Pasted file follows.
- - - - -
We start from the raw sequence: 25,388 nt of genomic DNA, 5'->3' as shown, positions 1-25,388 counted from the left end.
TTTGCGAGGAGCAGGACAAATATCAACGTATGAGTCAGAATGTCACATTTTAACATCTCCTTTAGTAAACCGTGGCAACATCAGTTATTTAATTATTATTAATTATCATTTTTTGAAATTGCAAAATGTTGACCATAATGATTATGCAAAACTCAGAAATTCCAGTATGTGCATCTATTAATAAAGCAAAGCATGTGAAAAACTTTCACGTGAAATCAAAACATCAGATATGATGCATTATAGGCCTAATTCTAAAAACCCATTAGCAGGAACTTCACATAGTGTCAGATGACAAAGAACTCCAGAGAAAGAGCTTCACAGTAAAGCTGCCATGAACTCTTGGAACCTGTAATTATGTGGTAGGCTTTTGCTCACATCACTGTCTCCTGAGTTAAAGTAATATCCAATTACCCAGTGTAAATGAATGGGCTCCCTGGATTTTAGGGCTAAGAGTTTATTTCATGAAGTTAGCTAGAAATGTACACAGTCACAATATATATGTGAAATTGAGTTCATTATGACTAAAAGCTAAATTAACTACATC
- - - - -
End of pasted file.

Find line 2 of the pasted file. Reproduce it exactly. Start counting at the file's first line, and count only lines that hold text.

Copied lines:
TTTGCGAGGAGCAGGACAAATATCAACGTATGAGTCAGAATGTCACATTTTAACATCTCCTTTAGTAAACCGTGGCAACATCAGTTATTTAATTATTATTAATTATCATTTTTTGAAATTGCAAAATGTTGACCATAATGATTATGCAAAACTCAGAAATTCCAGTATGTGCATCTATTAATAAAGCAAAGCATGTGAAAAACTTTCACGTGAAATCAAAACATCAGATATGATGCATTATAGGCCTAATTCTAAAAACCCATTAGCAGGAACTTCACATAGTGTCAGATGACAAAGAACTCCAGAGAAAGAGCTTCACAGTAAAGCTGCCATGAACTCTTGGAACCTGTAATTATGTGGTAGGCTTTTGCTCACATCACTGTCTCCTGAGTTAAAGTAATATCCAATTACCCAGTGTAAATGAATGGGCTCCCTGGATTTTAGGGCTAAGAGTTTATTTCATGAAGTTAGCTAGAAATGTACACAGTCACAATATATATGTGAAATTGAGTTCATTATGACTAAAAGCTAAATTAACTACATC